So, they spend their lives locked in internal debate with one another, and occasionally with other Celestialsapiens, and as a result, their reality-bending powers are rarely used. Even when Ben himself takes the form of Alien X, adding his own personality to the mix, all three personalities still have to agree on any action taken, allowing the series to continue without the omnipotence of the Celestialsapiens completely breaking the plot.

The Time Lords from "Doctor Who" are exactly that

While many of these aliens are famous for warping the physical realm, the Time Lords of Gallifrey are the undisputed masters of the temporal. 

An unbelievably ancient civilization, they invented time travel and have since existed unmoored from linear time, able to see the past, present, and future simultaneously. While various temporal disasters caused them to implement policies of non-interference in history, they have taken an active hand in several major events, and they can see and manipulate the underpinning structures of the universe thanks to their advanced technology. Moreover, they are telepathic, immortal, and functionally impossible to kill due to their ability to regenerate — though that didn't stop them from engaging in bloody warfare against a similarly powerful species in the form of the Daleks, and ultimately being destroyed by one of their own.

If any one Time Lord can be considered more powerful than the others, it is indisputably the Doctor, the central protagonist of "Doctor Who." Having graced the small screen since 1963, the Doctor has had more adventures and encountered more apparently unsolvable problems than any one character in the history of science fiction, and they always manage to come out on top, usually saving countless lives in the process — though their enemies know them by names like "the Oncoming Storm."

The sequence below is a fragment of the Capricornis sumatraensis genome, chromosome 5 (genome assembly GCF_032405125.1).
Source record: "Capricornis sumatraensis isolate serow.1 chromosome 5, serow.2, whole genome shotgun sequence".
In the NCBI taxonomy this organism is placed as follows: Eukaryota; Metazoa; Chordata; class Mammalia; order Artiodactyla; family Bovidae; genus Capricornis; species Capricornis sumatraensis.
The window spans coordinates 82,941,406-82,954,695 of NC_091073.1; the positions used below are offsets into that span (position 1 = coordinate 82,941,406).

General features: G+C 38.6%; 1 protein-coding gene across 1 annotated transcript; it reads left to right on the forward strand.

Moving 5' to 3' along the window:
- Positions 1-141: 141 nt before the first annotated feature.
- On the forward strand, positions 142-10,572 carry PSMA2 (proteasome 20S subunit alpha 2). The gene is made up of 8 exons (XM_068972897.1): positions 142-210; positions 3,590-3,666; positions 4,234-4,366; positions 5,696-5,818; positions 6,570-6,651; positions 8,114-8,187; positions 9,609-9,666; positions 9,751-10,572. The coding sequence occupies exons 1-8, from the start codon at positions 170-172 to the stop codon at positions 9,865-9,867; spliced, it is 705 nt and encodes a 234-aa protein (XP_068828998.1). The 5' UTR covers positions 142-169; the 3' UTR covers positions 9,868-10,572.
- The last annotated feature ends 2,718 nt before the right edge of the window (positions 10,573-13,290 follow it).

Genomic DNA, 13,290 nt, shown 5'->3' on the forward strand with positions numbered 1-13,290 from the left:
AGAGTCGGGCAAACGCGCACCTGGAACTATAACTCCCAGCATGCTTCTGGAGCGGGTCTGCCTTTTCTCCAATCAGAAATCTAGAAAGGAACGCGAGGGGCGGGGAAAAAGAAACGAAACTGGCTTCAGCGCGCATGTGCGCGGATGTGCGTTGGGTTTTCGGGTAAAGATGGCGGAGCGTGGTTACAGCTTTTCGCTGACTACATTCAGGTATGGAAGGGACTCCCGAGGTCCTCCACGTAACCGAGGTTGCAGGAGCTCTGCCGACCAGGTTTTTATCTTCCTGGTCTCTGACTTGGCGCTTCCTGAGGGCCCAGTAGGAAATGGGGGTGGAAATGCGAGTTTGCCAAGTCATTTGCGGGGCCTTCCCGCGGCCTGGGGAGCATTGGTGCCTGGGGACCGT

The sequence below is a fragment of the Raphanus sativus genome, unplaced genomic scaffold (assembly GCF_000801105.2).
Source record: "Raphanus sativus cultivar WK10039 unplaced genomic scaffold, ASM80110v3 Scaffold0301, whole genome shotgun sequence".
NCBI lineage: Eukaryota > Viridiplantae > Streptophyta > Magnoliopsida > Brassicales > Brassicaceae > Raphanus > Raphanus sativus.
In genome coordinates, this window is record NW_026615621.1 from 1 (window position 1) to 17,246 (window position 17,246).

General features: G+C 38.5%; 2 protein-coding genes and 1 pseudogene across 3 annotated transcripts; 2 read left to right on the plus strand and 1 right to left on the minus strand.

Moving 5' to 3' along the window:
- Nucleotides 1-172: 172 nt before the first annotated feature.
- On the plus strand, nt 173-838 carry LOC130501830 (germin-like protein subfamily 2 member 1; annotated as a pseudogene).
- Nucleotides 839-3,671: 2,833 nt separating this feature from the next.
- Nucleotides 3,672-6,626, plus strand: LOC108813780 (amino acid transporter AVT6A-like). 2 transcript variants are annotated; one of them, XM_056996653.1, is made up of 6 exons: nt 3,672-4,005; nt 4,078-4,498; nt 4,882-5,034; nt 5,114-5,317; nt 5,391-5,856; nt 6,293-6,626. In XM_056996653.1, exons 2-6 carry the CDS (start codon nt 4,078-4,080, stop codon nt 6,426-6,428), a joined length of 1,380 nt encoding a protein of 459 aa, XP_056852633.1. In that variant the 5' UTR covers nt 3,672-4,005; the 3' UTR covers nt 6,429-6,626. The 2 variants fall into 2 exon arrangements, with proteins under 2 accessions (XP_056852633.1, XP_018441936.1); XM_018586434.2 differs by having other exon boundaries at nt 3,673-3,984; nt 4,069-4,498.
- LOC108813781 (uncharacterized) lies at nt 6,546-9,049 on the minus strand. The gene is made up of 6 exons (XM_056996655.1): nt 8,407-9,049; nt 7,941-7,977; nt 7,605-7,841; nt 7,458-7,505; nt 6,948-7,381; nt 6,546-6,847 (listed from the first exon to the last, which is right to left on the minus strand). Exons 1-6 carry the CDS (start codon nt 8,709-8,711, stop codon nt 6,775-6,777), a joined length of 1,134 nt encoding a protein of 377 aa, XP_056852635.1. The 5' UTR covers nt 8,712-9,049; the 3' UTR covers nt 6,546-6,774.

Bouncing around time with superior technology, a human companion, and an indomitable will, the Doctor's true power comes from the fact that they never give up.

Unicron is a robot chaos god

You might not know it from the Michael Bay movies, which only marginally allude to him in "The Last Knight," but the being known as Unicron is the ultimate big bad of the "Transformers" franchise. 

Originally appearing in the 1986 film "Transformers: The Movie" — and voiced by no less than Orson Welles, in the cinema legend's final performance — Unicron is, in keeping with the tone of the series, a giant robot. But while the Autobots and the Decepticons are big enough to turn into trucks and planes, Unicron dwarfs them all and transforms instead into a fiendish and ravenous robot planet, which travels around the universe searching for worlds to consume. While he is destroyed by the end of the movie, his story is by no means over – he's once again the featured villain in the trio of early-2000s shows "Armada," "Energon," and "Cybertron," which have been collectively referred to as "the Unicron trilogy."

Over the years, Unicron has proven to be quite the villain. As his origins have been expanded, he has transformed (narratively) from an enigmatic force of destruction to one of the universe's primal beings, a singular entity in the multiverse that represents chaos and hatred. His eternal war with his brother and opposite, Primus, gave birth to the Autobots and Decepticons, with Unicron feeding off their war. He has spent the entirety of time itself plotting to destroy all creation, and his defeat only leads to the creation of a universe-threatening black hole.